Pyramids and Mounds and Sarcophagi, Oh My!

Clicked our heels, and we’re finally here (ha!)

Two Geezers in Giza – One of the Seven Wonders of the Ancient World

It’s actually day two after our long, long, direct flight from JFK to Cairo. Fortunately, Egypt Air was more comfortable than anticipated (especially after our recent cramped and creepy experience on Finnair to Scandinavia). More leg room, decent food, and “current” movies (most from the ’80’s and ’90’s).

The only setback was the delay leaving the airport after a big train collision that morning that snarled traffic all over Cairo. Then off to our hotel on the island between Cairo and Giza.

Our Marriott has two towers, one a historic structure (we stayed in the other). Not for long though as we started our journey back into history at 7:30 am the next day. Our first glimpses at Cairo and the way through populated parts of Giza were of a not very interesting cityscape and landscape. It is dry and dusty (only one to two inches of rain a year) with mostly drab, concrete structures (very little wood available). The concrete sucks in gray and brown dust and the wind swirls a ballet of plastic and paper trash into eclectic sculptures in every protected space.

The pyramids suddenly appear – a lot closer to civilization than we had imagined. In the foreground of the photo is the beginnings of the Grand Egyptian Museum that will eventually stretch from there to the foot of the pyramids with walkways and exhibits.

We also see hundreds of mostly abandoned three and four story buildings built on spec by land-grabbers after the Arab Spring, terribly close to the ancient pyramids. The new government is in the process of having most of the structures demolished and removed. The unauthorized building is also wreaking havoc with local agriculture the Egyptians are so dependent on.

In front of the Great Pyramid (Third and Fourth Dynasties) for the Pharoah Cheops
The other two are the Pyramids of Khefren and Mycerinus

Up close, the Pyramids of Giza might not photograph as spectacularly, but it gives you a real sense of the almost unbelievable skill and determination of their builders.

The camels of Giza seem as ancient and wise as the builders of the Pyramids

They prepare to take visitors into the desert, hopefully avoiding the modern civilivation you can see, just off into the distance.
…except this one reluctant dude…who knows better.

The Great Sphinx of Giza…

The head of King Khfren meets the head of Marsha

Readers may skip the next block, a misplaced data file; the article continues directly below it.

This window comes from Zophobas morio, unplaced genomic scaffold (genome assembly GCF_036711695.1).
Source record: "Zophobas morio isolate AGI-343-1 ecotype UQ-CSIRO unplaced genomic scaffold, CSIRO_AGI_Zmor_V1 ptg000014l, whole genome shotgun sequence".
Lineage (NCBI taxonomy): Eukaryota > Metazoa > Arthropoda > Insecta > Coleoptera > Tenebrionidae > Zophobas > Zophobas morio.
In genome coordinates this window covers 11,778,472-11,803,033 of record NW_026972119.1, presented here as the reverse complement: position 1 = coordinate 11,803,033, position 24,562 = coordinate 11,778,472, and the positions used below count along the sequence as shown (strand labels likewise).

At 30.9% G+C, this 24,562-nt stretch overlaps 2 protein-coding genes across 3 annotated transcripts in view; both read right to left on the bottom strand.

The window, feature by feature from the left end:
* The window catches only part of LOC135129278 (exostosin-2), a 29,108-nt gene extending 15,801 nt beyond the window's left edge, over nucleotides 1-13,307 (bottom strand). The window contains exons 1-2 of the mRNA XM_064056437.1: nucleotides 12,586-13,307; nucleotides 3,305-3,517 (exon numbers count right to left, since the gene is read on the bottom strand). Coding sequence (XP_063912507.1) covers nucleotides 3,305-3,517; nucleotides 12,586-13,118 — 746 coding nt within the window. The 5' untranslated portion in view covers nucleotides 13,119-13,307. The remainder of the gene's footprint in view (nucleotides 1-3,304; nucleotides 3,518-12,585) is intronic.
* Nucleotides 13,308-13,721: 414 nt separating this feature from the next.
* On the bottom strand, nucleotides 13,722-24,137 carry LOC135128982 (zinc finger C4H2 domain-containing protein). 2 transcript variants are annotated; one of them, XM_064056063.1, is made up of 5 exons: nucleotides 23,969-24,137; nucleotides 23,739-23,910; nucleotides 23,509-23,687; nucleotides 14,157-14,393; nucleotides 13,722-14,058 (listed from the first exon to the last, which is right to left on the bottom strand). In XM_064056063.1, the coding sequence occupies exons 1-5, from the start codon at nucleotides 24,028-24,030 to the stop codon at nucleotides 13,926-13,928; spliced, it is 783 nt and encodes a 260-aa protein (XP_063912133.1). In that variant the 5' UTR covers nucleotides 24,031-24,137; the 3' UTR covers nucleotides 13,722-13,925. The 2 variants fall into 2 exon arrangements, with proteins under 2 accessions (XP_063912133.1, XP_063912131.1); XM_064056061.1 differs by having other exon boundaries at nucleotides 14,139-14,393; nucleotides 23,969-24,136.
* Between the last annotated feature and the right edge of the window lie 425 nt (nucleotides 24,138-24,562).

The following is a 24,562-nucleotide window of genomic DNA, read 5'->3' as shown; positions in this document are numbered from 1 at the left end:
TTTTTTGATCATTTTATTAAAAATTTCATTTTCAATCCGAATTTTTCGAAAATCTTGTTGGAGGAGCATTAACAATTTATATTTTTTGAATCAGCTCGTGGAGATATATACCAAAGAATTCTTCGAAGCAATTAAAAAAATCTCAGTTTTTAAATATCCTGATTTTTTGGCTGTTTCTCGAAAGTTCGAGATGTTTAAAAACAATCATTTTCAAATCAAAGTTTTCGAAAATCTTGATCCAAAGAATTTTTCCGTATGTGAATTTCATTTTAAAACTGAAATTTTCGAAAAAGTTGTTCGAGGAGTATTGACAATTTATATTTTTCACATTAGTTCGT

Chairs ready for the evening light show (that we didn’t hang around to attend)
The classic view
The lunch view, and a delicious one with mezzos, seafood soup, shrimp, calamari, fried fish, (yes, seafood in Egypt), rice, and fresh fruit. Nothing inscrutable here.

Off to Saqqara, the Ancient Capital of Egypt

After exploring and learning about the Great Pyramids, the Sphinx, and the granite temple and mummification hall (preserved during the valley flooding because they were made of granite, not limestone), we drove through the countryside. You could see the gradual changes in culture and life-style. For example, the women’s birkas were now covering everything but the slits for their eyes.

Saqqara is the huge cemetery of ancient Memphis. It was active for over 3,500 years.

Saqqara is Egypt’s largest archeological site. Old Kingdom pharaohs were buried in 11 major pyramids. Smaller tombs abound.

An ancestor of one of the Pharaohs still guards the place, carefully and suspiciously
We scramble in and out of three or four tombs with incredible stories and heiroglypths. No cameras allowed unfortunately.

Emerging from one of the tombs, we see the spectacular and significant Step Pyramid of Zoser (Pharoah until 2648 BC). His chief architect, Imhotep was asked to build the world’s earliest stone monument, 60 meters high, surrounded by a vast funnery complex. Instead of mud brick, Imhotep built this pyramid in hewed stone.

A closer view of this truly amazing structure.
Major restoration has been underway for years on the Step Pyramid. No one is allowed in, but try to time your next trip for the grand opening – or maybe remind your great-grandchildren.

It was quite a day. Our bus wound its way back toward the island between two places where our dinner and rest awaited. The next day would be no less amazing, flying all the way to Aswan, the southern-most part of Egypt, adjacent to Sudan. The Great Dam, Philae island, and our trip up the Nile will begin. Join us.

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2 Responses to Pyramids and Mounds and Sarcophagi, Oh My!

  1. Pauline says:

    What an amazing country!

  2. Jolene Martin says:

    Loved it Joel and Marsha. I’m signing up for your blog -s.
    Really brought the trip back. So glad you do this.
    See you in October at the Tyler State Park Festival.

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